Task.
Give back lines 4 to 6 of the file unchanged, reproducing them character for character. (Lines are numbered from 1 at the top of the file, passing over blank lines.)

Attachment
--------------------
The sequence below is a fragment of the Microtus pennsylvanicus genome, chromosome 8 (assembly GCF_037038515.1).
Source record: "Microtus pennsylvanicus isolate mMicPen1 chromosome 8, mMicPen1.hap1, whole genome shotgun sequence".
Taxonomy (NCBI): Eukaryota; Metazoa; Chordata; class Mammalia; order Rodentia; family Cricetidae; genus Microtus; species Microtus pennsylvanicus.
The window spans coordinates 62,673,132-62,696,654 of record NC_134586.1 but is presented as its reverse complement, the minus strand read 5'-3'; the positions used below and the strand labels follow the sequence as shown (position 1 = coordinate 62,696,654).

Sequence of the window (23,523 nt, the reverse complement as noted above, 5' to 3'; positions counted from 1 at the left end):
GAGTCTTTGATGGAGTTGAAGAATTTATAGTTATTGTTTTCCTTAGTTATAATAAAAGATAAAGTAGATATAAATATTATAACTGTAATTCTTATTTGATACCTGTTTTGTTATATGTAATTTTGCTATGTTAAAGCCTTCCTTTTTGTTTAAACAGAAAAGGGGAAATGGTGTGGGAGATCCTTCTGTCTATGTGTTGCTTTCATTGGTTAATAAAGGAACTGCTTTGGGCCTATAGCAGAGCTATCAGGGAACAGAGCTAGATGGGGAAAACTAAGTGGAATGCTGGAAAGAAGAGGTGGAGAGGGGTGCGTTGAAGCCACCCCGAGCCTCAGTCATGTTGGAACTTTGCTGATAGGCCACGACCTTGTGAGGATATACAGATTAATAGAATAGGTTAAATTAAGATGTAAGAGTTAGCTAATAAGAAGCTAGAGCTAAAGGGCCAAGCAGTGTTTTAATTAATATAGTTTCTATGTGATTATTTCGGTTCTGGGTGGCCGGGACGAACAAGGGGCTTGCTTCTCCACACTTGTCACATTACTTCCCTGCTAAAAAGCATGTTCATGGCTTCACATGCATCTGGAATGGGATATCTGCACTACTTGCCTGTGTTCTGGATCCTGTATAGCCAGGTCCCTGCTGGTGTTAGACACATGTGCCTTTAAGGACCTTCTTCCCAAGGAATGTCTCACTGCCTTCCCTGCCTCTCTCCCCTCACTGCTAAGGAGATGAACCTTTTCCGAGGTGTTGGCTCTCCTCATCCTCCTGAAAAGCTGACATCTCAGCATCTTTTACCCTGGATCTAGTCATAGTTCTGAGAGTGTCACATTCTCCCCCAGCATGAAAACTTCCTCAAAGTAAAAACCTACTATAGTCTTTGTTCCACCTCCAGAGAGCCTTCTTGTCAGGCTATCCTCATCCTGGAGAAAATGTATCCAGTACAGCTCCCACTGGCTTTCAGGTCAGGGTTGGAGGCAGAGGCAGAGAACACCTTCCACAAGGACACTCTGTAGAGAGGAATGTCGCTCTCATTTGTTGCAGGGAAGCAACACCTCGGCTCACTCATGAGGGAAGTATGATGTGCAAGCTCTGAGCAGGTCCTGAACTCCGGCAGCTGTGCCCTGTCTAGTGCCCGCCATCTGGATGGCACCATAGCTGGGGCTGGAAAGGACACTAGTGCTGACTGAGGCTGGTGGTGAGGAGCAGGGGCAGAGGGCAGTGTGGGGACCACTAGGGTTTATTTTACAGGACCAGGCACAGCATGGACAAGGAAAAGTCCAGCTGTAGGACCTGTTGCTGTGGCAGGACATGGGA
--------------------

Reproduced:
The window spans coordinates 62,673,132-62,696,654 of record NC_134586.1 but is presented as its reverse complement, the minus strand read 5'-3'; the positions used below and the strand labels follow the sequence as shown (position 1 = coordinate 62,696,654).

Sequence of the window (23,523 nt, the reverse complement as noted above, 5' to 3'; positions counted from 1 at the left end):
GAGTCTTTGATGGAGTTGAAGAATTTATAGTTATTGTTTTCCTTAGTTATAATAAAAGATAAAGTAGATATAAATATTATAACTGTAATTCTTATTTGATACCTGTTTTGTTATATGTAATTTTGCTATGTTAAAGCCTTCCTTTTTGTTTAAACAGAAAAGGGGAAATGGTGTGGGAGATCCTTCTGTCTATGTGTTGCTTTCATTGGTTAATAAAGGAACTGCTTTGGGCCTATAGCAGAGCTATCAGGGAACAGAGCTAGATGGGGAAAACTAAGTGGAATGCTGGAAAGAAGAGGTGGAGAGGGGTGCGTTGAAGCCACCCCGAGCCTCAGTCATGTTGGAACTTTGCTGATAGGCCACGACCTTGTGAGGATATACAGATTAATAGAATAGGTTAAATTAAGATGTAAGAGTTAGCTAATAAGAAGCTAGAGCTAAAGGGCCAAGCAGTGTTTTAATTAATATAGTTTCTATGTGATTATTTCGGTTCTGGGTGGCCGGGACGAACAAGGGGCTTGCTTCTCCACACTTGTCACATTACTTCCCTGCTAAAAAGCATGTTCATGGCTTCACATGCATCTGGAATGGGATATCTGCACTACTTGCCTGTGTTCTGGATCCTGTATAGCCAGGTCCCTGCTGGTGTTAGACACATGTGCCTTTAAGGACCTTCTTCCCAAGGAATGTCTCACTGCCTTCCCTGCCTCTCTCCCCTCACTGCTAAGGAGATGAACCTTTTCCGAGGTGTTGGCTCTCCTCATCCTCCTGAAAAGCTGACATCTCAGCATCTTTTACCCTGGATCTAGTCATAGTTCTGAGAGTGTCACATTCTCCCCCAGCATGAAAACTTCCTCAAAGTAAAAACCTACTATAGTCTTTGTTCCACCTCCAGAGAGCCTTCTTGTCAGGCTATCCTCATCCTGGAGAAAATGTATCCAGTACAGCTCCCACTGGCTTTCAGGTCAGGGTTGGAGGCAGAGGCAGAGAACACCTTCCACAAGGACACTCTGTAGAGAGGAATGTCGCTCTCATTTGTTGCAGGGAAGCAACACCTCGGCTCACTCATGAGGGAAGTATGATGTGCAAGCTCTGAGCAGGTCCTGAACTCCGGCAGCTGTGCCCTGTCTAGTGCCCGCCATCTGGATGGCACCATAGCTGGGGCTGGAAAGGACACTAGTGCTGACTGAGGCTGGTGGTGAGGAGCAGGGGCAGAGGGCAGTGTGGGGACCACTAGGGTTTATTTTACAGGACCAGGCACAGCATGGACAAGGAAAAGTCCAGCTGTAGGACCTGTTGCTGTGGCAGGACATGGGA